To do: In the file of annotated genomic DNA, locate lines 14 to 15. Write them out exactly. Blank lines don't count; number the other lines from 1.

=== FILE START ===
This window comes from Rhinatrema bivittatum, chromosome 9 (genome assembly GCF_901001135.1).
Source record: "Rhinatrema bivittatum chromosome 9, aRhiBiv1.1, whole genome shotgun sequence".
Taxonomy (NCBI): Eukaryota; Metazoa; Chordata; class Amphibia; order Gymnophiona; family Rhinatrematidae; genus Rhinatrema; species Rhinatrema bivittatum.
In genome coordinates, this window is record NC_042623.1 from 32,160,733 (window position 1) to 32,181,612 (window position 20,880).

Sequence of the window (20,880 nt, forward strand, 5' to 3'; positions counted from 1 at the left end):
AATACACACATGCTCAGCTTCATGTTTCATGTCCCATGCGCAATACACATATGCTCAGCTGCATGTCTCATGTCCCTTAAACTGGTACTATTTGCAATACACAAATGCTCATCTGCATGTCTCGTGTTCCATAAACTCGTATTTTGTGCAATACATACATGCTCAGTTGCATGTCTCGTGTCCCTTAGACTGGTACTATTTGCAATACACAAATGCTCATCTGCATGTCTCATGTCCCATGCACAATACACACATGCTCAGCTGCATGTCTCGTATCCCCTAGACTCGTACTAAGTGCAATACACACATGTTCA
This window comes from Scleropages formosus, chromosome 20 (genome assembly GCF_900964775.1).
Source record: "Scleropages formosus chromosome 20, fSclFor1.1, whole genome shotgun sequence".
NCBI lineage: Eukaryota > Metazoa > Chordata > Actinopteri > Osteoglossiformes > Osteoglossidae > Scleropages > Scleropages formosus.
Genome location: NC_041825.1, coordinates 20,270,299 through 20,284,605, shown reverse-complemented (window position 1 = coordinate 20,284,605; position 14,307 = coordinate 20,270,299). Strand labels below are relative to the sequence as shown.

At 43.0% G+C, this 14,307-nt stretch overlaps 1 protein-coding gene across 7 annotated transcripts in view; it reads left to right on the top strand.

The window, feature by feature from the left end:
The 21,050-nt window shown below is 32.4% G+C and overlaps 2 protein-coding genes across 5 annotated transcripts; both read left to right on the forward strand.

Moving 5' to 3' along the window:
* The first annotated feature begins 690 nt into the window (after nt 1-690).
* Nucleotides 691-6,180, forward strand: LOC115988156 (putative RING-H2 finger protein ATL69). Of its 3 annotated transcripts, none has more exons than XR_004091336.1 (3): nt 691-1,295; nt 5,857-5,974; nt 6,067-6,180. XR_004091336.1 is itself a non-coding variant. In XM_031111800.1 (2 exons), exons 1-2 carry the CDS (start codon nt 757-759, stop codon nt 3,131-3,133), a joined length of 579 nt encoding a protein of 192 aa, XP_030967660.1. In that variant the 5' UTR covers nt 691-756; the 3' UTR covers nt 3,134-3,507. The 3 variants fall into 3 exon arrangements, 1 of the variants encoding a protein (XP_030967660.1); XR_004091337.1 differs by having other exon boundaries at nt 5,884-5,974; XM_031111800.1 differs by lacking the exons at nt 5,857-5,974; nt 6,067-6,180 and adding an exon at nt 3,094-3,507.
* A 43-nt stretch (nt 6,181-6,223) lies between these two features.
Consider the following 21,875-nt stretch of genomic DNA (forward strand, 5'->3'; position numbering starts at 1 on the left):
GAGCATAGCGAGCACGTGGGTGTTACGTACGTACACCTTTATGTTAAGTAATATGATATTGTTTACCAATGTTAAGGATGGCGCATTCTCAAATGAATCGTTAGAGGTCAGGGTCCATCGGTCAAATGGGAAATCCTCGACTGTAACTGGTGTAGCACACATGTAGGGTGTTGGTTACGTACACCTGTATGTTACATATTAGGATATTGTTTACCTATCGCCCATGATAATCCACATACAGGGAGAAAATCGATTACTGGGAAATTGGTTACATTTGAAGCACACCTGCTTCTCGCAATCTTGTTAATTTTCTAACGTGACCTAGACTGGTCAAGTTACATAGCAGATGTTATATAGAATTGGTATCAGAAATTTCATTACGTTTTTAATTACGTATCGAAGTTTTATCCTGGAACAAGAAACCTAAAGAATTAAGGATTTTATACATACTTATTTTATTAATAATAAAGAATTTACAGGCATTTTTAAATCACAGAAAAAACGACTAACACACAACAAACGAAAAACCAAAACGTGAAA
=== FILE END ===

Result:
Moving 5' to 3' along the window:
* The first annotated feature begins 690 nt into the window (after nt 1-690).